What are the Treatment Options for Uterine Fibroids?

What Are The Treatment Options For Uterine Fibroids?

If you were recently told that you have uterine fibroids, noncancerous tumors of the uterus, you’re probably wondering about the available treatment options. While the cause of these benign tumors is unknown, there are many different approaches to the management of this condition. Uterine fibroid treatment options range from drug therapy to surgical removal of the fibroids, and possibly even the uterus, to minimally invasive options. You should, along with the help of your medical provider, make a decision on treatment based upon your own situation and diagnosis. If fibroids are beginning to interfere with your life, whether through pain, heavy bleeding, or other symptoms, it is important to be aware of and understand all of your options. Whether you have one or multiple uterine fibroids, treatment options of varying degrees are available for you.

6 Treatment Options for Uterine Fibroids

Drug Therapy Options

Most of the drug therapies available to treat uterine fibroids can be effective for symptom relief, but may not impact the size of your fibroid(s) and could have side effects when used for a long period of time.i

1. Hormonal Treatments

birth-control-pills_-_uterine_fibroid_treatment_option-imageUsed to control heavy periods by inhibiting the natural menstrual cycle. Examples include birth control pills and medroxyprogesterone, also known as Depo-Provera.


  • Can be effective in reducing menstrual blood loss.


  • Unlikely to change the size of fibroid(s).
  • Many drug therapies can increase your risk of developing a blood clot.
  • May not be able to be used in smokers over the age of 35.
  • Could lead to high blood pressure.
  • Can interfere with the body’s natural hormonal balance.
  • Might have an impact on bone strength.ii

2. Intrauterine Device (IUD)

A progestin-containing intrauterine device (IUD) is a hormone containing t-shaped device that prevents pregnancy. The IUD is placed inside the uterus and works to inhibit your natural menstrual cycle.


  • Inserted in the medical office without the need for sedation.
  • Can be effective in reducing menstrual blood loss.


  • Does not change the size of the fibroid(s).
  • The device can be spontaneously expelled from uterus.
  • Can be associated with ovarian cysts and acne.

Surgical Procedures

3. Myomectomy

A surgical procedure involving removal of one fibroid at a time. This procedure allows your uterus to remain intact.


  • Removal of fibroids.
  • Uterus is left intact, preserving fertility potential.


  • Fibroids may recur.
  • It’s possible that not all fibroids can be removed.
  • May be a complicated procedure with the removal of multiple fibroids.
  • General anesthesia may be required.
  • Can result in adhesions or scar formation.iii

4. Hysterectomy

A surgical procedure involving removal of the uterus, along with the fibroids it contains, with or without removal of the ovaries.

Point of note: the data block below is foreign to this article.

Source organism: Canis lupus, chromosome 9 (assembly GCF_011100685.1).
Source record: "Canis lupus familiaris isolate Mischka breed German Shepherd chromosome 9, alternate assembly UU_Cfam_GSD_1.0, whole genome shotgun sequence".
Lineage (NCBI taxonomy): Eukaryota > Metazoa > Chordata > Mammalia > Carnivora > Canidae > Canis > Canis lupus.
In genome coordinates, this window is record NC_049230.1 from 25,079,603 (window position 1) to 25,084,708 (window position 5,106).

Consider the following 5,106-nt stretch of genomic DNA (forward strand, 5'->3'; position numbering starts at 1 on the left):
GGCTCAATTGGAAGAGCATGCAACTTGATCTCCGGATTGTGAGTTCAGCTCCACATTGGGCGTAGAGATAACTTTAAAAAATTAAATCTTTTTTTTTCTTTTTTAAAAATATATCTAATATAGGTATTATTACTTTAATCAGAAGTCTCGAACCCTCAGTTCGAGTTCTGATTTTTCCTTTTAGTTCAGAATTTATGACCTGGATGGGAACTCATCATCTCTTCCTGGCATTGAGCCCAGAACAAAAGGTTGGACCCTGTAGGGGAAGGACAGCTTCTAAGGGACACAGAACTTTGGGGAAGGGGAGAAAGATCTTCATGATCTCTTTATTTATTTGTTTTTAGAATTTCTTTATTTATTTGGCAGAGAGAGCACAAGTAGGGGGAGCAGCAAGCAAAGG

• Is curative.


  • Will be unable to have children.
  • General anesthesia is required.
  • Increased risk of bleeding that may require a blood transfusion.
  • Likely to require pain medications.
  • Can lead to adhesion and scar formation.
  • Risk of blood clots, bleeding, and infection following the surgery.
  • 6 weeks of recovery time.iii

Minimally Invasive Techniques

5. Endometrial Ablation

Involves destruction of the lining of the uterus to lessen bleeding.


  • Lessens bleeding.
  • Procedure is less than 1 hour.


  • Only treats superficial fibroids within the uterus.
  • May impact ability to become pregnant and maintain a successful pregnancy without complications.iv

RELATED: What Are the Risks of Uterine Fibroid Embolization?

6. Uterine Fibroid Embolization (UFE)

Uterine FibroidUterine fibroid embolization involves an interventional radiologist placing a catheter in the artery that supplies blood to your uterus. Once in the correct location, beads are placed within the artery to block blood flow to the fibroids.iii


  • Leaves your uterus intact.
  • Good relief of symptoms.
  • Procedure takes about 1 hour and only requires light sedation.
  • Short recovery time — many women return to normal activities within 8-14 days.
  • All of the fibroids can be treated in one procedure.
  • Less risk than other procedures.
  • Fibroids unlikely to recur.
  • Minimal blood loss.

RELATED: The Benefits of the Uterine Fibroid Embolization Procedure


  • May have mild to moderate pain for the first 12 hours after the procedure; medication may be needed.
  • Potential to have complications related to catheter site.
  • Unpredictable impact on ability to become pregnant.

Not all women need to pursue treatment for their fibroids, but for women who do need treatment, surgery is not always necessary. If you are interested in pursuing a non-surgical option, such as UFE, the next step is to schedule a consultation with an interventional radiologist. This UFE specialist will review your medical history and your goals in order to help you decide if UFE is the right choice for you.

i Moroni, R., et al., Pharmacological Treatment of Uterine Fibroids. Ann Med Health Sci Res, 2014. 4 (Suppl 3): p. S185-92
ii Estrogen and Progestin (Oral contraceptives). 09/15/2015
iii Khan, A.T., M. Shehmar, and J.K. Gupta, Uterine fibroids: current perspectives. Int J Womens Health, 2014. 6: p. 95-114
iv Mara, M. and K. Kubinova, Embolization of uterine fibroids from the point of view of the gynecologist: pros and cons. Int J Womens Health, 2014. 6: p. 623-9